PARIS — The successful Feb. 12 launch of the enhanced version of Europe’s Ariane 5 rocket has put the Arianespace launch consortium back in the running as a major commercial-launch competitor, saved the life of a Loral-led satellite operator and removed a shadow cast over Europe’s near-term government space budget.

The launch of the Ariane 5 ECA vehicle, which failed in its inaugural flight in December 2002, placed the Xtar-Eur satellite, owned by start-up operator Xtar LLC, into geostationary transfer orbit.

Xtar-Eur, built by Space Systems/Loral of Palo Alto, Calif., weighed 3,772 kilograms at launch and was accompanied by the 3,496-kilogram Maqsat-B2 dummy satellite, which remained with the Ariane 5 upper stage. Also launched was the 129-kilogram Sloshsat experimental satellite that was released into orbit to measure the effects on a spacecraft’s control of a fluid — in most cases fuel, but in this case 33.5 liters of water — that sloshes in its tanks.

The new Ariane 5, equipped with a remodeled Vulcain 2 main-stage cryogenic engine and a cryogenic upper stage borrowed from the now-retired Ariane 4 vehicle, is capable of placing satellites with a combined weight of more than 9,000 kilograms into geostationary transfer orbit. That compares with the 6,000-kilogram limit of the standard Ariane 5G variant that Arianespace was forced to rely on for the past two years.

With the Ariane 5G too expensive to profitably launch most satellites one at a time, and the Ariane 5 ECA out of service, the Evry, France-based Arianespace consortium has been at pains to maintain financial equilibrium.

It returned to profitability in 2004 despite a sluggish commercial market only because of a billion-dollar bailout agreed to by European Space Agency (ESA) governments in the wake of the December 2002 failure.

ESA Director-General Jean-Jacques Dordain said Feb. 17 that in hindsight it is remarkable that ESA member states approved the bailout package just five months after the failure. These governments also financed the Feb. 12 flight.

Arianespace Chief Executive Officer Jean-Yves Le Gall said Arianespace will now base its business on the Ariane 5 ECA for the foreseeable future and will not entertain thoughts of any new variants . “This is our workhorse vehicle for the coming years,” Le Gall said.

Industry officials said Arianespace’s most pressing task now is to conduct additional Ariane 5 ECA launches as quickly as possible to solidify the vehicle’s credibility in the eyes of customers and insurance underwriters.

As the only rocket now operating in the commercial market capable of lofting two big telecommunications spacecraft at once, the Ariane 5 ECA presents a challenge to the insurance sector. Underwriters have said they will want to see at least two successful missions before covering a two-satellite launch that could carry an insured value surpassing $400 million. That will tax the limit of today’s space-insurance market.

Le Gall said in a Feb. 17 interview that Arianespace expects to launch another five rockets this year, with two more Ariane 5 ECA vehicles expected among them. The next Arianespace launch, of an Ariane 5G, is scheduled for mid-April. It will carry the French Defense Ministry’s 3,700-kilogram Syracuse 3A telecommunications satellite and the Telkom-2 telecommunications satellite for PT Telkom of Indonesia.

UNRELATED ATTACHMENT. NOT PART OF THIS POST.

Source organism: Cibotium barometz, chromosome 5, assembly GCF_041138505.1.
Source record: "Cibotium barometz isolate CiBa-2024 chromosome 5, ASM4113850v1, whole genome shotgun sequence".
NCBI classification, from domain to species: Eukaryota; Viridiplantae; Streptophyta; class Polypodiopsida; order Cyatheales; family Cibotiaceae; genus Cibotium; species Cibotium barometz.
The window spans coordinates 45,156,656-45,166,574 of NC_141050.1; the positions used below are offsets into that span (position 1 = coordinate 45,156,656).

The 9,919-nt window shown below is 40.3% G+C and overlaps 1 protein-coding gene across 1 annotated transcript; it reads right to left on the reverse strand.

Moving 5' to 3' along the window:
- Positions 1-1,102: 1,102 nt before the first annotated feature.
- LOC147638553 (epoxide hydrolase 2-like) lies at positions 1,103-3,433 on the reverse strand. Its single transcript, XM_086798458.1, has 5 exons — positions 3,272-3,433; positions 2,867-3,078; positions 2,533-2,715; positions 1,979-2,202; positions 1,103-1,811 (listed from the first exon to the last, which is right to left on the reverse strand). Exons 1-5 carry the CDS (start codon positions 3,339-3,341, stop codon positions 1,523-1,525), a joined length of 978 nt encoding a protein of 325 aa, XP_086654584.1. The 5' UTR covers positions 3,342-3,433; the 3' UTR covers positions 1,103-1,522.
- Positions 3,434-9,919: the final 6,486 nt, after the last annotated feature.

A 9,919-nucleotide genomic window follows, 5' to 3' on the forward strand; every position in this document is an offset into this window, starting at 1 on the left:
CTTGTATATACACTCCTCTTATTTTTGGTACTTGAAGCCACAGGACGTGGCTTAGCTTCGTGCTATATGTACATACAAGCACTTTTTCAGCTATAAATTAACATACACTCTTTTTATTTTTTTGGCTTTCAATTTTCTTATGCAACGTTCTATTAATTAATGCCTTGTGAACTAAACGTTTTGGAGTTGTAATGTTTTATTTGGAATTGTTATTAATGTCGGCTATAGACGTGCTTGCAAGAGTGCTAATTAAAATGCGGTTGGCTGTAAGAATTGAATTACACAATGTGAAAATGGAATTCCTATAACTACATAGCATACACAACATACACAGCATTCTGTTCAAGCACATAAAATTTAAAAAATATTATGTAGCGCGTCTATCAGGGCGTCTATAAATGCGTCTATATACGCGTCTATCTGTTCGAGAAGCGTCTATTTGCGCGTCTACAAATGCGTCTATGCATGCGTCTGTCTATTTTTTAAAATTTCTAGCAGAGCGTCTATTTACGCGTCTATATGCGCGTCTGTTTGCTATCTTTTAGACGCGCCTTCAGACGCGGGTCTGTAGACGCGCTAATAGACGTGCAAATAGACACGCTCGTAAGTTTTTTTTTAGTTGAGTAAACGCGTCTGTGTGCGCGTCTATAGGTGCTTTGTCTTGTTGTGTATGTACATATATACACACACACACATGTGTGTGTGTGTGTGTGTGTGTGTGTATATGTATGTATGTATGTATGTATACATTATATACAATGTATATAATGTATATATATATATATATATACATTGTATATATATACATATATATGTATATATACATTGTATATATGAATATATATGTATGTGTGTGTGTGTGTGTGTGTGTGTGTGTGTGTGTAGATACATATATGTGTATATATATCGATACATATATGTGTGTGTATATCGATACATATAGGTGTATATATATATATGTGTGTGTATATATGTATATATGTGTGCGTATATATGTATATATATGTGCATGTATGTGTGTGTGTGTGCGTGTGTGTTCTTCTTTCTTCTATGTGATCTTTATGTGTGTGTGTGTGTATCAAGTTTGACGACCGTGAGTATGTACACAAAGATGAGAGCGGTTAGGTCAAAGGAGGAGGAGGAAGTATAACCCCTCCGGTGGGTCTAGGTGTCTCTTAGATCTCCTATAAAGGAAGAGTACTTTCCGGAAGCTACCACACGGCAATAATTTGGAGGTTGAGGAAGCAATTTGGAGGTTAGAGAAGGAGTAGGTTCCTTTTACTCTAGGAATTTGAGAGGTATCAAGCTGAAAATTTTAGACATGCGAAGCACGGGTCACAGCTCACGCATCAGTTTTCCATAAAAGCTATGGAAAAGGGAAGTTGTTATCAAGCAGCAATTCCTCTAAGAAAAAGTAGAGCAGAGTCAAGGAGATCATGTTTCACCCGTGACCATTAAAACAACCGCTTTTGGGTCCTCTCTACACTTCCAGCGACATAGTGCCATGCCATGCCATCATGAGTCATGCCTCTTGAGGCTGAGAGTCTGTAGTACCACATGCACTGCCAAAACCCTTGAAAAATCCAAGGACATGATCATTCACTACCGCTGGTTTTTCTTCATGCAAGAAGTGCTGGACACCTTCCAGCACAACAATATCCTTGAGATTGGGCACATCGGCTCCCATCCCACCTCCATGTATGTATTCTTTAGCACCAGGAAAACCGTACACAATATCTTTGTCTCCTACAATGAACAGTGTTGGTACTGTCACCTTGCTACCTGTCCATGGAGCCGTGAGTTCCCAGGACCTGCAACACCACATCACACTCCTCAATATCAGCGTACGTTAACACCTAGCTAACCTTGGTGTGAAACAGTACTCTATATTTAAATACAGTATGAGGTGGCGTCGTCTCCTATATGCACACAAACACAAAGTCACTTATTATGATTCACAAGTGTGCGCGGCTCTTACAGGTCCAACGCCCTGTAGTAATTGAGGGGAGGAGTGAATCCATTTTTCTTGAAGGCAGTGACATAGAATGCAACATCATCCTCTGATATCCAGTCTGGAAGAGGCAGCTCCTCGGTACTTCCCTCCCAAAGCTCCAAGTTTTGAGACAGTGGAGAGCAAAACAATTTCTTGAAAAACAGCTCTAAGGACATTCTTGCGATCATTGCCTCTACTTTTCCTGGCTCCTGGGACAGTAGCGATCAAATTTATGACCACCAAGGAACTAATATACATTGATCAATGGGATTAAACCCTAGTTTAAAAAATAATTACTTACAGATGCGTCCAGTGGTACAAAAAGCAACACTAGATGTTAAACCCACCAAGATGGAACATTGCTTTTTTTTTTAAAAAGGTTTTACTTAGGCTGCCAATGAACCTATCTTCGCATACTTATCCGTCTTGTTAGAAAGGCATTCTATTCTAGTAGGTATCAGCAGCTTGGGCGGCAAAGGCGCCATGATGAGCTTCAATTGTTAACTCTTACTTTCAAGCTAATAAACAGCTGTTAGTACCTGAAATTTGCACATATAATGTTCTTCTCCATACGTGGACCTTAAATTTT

Built by Orbital Sciences Corp. of Dulles, Va., Telkom-2 will weigh about 2,000 kilograms at launch and is substantially smaller than the average telecommunications satellite on the market today.

Le Gall said Arianespace had not yet determined what satellites would be aboard the next Ariane 5 ECA vehicle, which he said is expected to launch this summer.

For Xtar LLC, meanwhile, the Feb. 12 launch was a live-or-die matter. The company, which plans to market Xtar-Eur X-band capacity to defense forces, currently has no revenue stream. One of its biggest potential customers, the U.S. government, refused to commit to any purchases until the satellite was operating in orbit.

The Spanish Ministry of Defense has leased three and one-third of Xtar-Eur’s transponders for about a year, until the Loral-built Spainsat satellite is launched in early 2006. Xtar LLC is 56 percent owned by Loral Space and Communications of New York and 44 percent by Hisdesat S.A. of Madrid.

Xtar Chief Operating Officer Denis Curtin said in a Feb. 16 interview that the company will immediately begin marketing Xtar capacity to U.S. and allied defense departments. “We have had initial expressions of interest from several countries and we expect that with our satellite now functioning, customers will soon follow,” Curtin said.

Xtar is the second company whose existence was riding on an Ariane vehicle. In 1988, satellite-fleet operator PanAmSat Corp. launched its first satellite on an untested Ariane 4 rocket. PanAmSat, like Xtar, paid next to nothing in advance for the launch, and did not insure it.

The Ariane 5 ECA success gives European government space budgets some badly needed financial maneuvering room. With the specter of an unqualified Ariane 5 ECA partially removed, ESA will be lobbied hard for new programs on future launch vehicles and satellites.

The lobbying has already begun. Francois Auque, chief executive officer of EADS Space, the Ariane 5 prime contractor, told reporters before the launch that a success should free up resources for a future-launcher program that ESA was forced to freeze after the December 2002 failure.

Satellite builders, for their part, say ESA’s attention should now turn toward them. “The launch was a big relief for European industry as the investment in Ariane has been quite sizable,” said Paul Kamoun of Paris-based Alcatel Space, a satellite builder. “Let us hope that some additional budgets can be unblocked and devoted to satellites.”

Peter B. de Selding was the Paris bureau chief for SpaceNews.